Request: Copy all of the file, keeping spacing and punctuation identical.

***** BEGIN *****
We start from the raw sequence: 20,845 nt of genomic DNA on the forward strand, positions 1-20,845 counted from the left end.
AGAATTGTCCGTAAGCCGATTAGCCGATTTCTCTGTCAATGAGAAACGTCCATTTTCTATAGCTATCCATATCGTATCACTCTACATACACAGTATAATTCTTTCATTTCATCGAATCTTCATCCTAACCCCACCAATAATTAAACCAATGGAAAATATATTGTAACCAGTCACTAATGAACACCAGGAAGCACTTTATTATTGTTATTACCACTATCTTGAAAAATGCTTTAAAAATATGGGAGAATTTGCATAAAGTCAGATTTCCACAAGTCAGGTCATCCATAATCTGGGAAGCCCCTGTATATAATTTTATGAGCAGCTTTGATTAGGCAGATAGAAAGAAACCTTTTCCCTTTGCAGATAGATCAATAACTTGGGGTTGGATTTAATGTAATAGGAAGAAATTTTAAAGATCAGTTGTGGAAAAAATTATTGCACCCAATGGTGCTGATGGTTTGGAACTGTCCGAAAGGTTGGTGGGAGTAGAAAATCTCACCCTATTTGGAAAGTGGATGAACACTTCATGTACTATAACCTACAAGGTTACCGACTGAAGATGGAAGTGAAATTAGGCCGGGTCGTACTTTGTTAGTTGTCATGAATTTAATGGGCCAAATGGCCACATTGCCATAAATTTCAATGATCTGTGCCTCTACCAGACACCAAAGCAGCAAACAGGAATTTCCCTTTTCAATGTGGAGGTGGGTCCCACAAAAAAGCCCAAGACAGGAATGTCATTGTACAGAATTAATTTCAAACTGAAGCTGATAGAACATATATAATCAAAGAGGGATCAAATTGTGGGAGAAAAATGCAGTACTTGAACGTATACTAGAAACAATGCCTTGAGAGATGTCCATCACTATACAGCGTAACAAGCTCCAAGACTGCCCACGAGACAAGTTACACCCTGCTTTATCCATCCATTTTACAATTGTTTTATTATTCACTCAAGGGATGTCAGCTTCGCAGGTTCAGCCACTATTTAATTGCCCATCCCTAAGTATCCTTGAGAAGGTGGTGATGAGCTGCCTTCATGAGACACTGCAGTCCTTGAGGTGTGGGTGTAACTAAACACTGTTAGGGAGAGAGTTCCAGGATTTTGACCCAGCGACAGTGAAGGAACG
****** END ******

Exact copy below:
We start from the raw sequence: 20,845 nt of genomic DNA on the forward strand, positions 1-20,845 counted from the left end.
AGAATTGTCCGTAAGCCGATTAGCCGATTTCTCTGTCAATGAGAAACGTCCATTTTCTATAGCTATCCATATCGTATCACTCTACATACACAGTATAATTCTTTCATTTCATCGAATCTTCATCCTAACCCCACCAATAATTAAACCAATGGAAAATATATTGTAACCAGTCACTAATGAACACCAGGAAGCACTTTATTATTGTTATTACCACTATCTTGAAAAATGCTTTAAAAATATGGGAGAATTTGCATAAAGTCAGATTTCCACAAGTCAGGTCATCCATAATCTGGGAAGCCCCTGTATATAATTTTATGAGCAGCTTTGATTAGGCAGATAGAAAGAAACCTTTTCCCTTTGCAGATAGATCAATAACTTGGGGTTGGATTTAATGTAATAGGAAGAAATTTTAAAGATCAGTTGTGGAAAAAATTATTGCACCCAATGGTGCTGATGGTTTGGAACTGTCCGAAAGGTTGGTGGGAGTAGAAAATCTCACCCTATTTGGAAAGTGGATGAACACTTCATGTACTATAACCTACAAGGTTACCGACTGAAGATGGAAGTGAAATTAGGCCGGGTCGTACTTTGTTAGTTGTCATGAATTTAATGGGCCAAATGGCCACATTGCCATAAATTTCAATGATCTGTGCCTCTACCAGACACCAAAGCAGCAAACAGGAATTTCCCTTTTCAATGTGGAGGTGGGTCCCACAAAAAAGCCCAAGACAGGAATGTCATTGTACAGAATTAATTTCAAACTGAAGCTGATAGAACATATATAATCAAAGAGGGATCAAATTGTGGGAGAAAAATGCAGTACTTGAACGTATACTAGAAACAATGCCTTGAGAGATGTCCATCACTATACAGCGTAACAAGCTCCAAGACTGCCCACGAGACAAGTTACACCCTGCTTTATCCATCCATTTTACAATTGTTTTATTATTCACTCAAGGGATGTCAGCTTCGCAGGTTCAGCCACTATTTAATTGCCCATCCCTAAGTATCCTTGAGAAGGTGGTGATGAGCTGCCTTCATGAGACACTGCAGTCCTTGAGGTGTGGGTGTAACTAAACACTGTTAGGGAGAGAGTTCCAGGATTTTGACCCAGCGACAGTGAAGGAACG